Brooke's Reviews > Twenty Thousand Leagues Under the Sea

Twenty Thousand Leagues Under the Sea by Jules Verne
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Apr 02, 08

bookshelves: 2008, classics, science-fiction
Read in April, 2008

Two stars is almost generous; given his importance in the history of the science fiction genre, it really seems like Jules Verne should have produced something that stood the test of time. Twenty Thousand Leagues is a chore to read; I read in another review that a total of 75 pages are devoted to lists of fish. This explains why it didn't take me very long to read this book, after the first few fish passages, I began jumping over them whenever I noticed they were starting again.

Captain Nemo is an interesting character, but Verne practically wastes every chance to develop him into something great. I understand that in "hard" sci-fi, characters take a backseat to the science, but it's such a shame that Nemo wasn't fleshed out more. His presence alone (and deference to its position in literary history) is what saves this book from receiving only one star.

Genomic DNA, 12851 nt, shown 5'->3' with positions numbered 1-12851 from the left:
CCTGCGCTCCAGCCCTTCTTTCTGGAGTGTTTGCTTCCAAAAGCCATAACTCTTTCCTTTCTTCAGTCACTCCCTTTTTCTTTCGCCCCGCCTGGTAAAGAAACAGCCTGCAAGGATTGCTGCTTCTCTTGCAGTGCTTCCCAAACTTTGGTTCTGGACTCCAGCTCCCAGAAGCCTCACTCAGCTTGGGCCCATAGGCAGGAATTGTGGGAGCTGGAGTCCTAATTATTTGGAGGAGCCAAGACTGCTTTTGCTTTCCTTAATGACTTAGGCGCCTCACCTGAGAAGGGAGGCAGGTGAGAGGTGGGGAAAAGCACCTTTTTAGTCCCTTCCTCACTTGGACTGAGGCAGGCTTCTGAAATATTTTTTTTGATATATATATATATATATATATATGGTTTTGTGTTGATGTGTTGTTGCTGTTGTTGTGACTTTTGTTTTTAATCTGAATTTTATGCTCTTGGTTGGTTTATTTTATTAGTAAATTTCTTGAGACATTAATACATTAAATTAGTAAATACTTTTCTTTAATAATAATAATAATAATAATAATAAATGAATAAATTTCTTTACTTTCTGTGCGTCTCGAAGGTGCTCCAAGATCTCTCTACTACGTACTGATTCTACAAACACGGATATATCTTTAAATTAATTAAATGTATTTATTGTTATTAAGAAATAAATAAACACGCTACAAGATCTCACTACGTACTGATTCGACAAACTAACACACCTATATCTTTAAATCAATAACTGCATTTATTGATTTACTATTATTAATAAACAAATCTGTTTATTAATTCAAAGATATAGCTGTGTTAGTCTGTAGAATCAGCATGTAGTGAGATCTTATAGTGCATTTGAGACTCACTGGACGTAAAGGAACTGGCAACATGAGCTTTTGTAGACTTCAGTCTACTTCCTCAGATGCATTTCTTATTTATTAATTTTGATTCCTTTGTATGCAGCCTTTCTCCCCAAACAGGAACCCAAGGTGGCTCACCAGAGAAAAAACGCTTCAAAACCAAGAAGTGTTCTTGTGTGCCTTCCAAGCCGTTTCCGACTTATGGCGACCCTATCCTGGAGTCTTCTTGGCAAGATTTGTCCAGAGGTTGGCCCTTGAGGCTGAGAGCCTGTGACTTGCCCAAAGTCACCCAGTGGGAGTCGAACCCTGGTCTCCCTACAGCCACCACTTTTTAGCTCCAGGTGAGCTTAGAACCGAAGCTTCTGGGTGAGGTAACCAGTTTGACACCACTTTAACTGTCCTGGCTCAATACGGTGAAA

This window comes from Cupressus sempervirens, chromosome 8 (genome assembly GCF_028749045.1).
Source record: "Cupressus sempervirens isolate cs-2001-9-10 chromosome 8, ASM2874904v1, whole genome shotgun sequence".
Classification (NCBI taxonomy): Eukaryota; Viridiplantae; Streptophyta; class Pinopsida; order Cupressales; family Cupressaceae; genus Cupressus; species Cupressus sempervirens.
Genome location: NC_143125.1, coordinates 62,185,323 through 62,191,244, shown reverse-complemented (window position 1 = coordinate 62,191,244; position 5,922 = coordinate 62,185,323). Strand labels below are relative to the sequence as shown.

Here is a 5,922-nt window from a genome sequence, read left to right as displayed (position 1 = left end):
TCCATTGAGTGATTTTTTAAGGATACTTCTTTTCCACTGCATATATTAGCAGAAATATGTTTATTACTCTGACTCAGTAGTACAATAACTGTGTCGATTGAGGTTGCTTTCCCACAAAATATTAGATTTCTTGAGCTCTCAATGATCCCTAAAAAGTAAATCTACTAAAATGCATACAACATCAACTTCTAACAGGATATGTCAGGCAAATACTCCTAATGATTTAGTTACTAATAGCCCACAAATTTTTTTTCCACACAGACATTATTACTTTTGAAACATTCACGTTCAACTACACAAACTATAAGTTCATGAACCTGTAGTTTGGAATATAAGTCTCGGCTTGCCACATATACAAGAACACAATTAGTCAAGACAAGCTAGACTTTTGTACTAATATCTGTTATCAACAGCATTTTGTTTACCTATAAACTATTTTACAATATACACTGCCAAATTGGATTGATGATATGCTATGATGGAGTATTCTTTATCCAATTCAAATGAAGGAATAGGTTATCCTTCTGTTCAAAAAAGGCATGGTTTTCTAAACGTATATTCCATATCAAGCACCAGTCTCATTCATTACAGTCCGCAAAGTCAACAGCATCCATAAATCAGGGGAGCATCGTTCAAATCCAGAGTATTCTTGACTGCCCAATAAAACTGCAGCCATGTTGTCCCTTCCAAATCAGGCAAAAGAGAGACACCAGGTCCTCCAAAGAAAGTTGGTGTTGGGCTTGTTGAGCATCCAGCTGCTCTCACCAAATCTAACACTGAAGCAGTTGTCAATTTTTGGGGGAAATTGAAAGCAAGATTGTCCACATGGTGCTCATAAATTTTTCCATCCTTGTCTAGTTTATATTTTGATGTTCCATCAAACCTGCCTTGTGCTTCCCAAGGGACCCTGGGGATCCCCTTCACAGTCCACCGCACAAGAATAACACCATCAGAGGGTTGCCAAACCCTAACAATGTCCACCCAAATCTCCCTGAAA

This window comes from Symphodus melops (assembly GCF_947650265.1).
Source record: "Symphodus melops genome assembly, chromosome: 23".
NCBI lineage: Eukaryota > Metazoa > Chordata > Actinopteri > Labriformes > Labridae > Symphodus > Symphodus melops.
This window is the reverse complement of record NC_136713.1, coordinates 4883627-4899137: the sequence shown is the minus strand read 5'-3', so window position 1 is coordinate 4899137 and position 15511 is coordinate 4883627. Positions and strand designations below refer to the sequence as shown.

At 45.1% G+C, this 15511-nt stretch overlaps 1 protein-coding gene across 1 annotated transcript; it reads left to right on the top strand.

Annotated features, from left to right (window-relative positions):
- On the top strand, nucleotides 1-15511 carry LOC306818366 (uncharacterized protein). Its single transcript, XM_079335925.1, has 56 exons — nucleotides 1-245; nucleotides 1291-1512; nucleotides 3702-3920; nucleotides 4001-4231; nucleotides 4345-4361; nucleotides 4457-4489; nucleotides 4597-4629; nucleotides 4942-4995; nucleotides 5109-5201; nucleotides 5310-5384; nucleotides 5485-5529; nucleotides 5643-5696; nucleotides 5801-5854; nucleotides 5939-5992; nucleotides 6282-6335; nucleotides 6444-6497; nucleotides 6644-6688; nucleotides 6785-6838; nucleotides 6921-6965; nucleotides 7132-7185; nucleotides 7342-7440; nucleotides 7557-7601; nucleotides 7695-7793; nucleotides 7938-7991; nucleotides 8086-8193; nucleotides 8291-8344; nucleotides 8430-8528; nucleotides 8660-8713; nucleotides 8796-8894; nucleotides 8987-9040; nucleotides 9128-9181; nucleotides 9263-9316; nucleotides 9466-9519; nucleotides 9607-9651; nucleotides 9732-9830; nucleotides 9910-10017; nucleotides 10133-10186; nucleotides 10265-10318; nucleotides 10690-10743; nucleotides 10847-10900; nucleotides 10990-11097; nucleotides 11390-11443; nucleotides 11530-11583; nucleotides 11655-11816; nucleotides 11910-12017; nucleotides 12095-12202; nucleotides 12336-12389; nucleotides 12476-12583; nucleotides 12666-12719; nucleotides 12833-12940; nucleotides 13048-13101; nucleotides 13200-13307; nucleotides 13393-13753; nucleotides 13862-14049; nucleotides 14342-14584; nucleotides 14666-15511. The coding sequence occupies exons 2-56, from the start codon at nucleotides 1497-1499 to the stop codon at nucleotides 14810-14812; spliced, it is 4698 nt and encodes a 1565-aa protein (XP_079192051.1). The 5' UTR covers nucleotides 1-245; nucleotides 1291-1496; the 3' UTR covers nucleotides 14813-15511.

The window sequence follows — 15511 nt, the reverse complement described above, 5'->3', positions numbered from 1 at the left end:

The main character's servant is almost as annoying as the fish passages; he splits his time between sucking up to his boss and compulsively classifying marine life. I wanted to strangle him every time he opened his mouth.

After suffering through this and Journey to the Center of the Earth, I considered myself well educated on Verne's contributions to the genre and returned Around the World in Eighty Days to the library without reading it.
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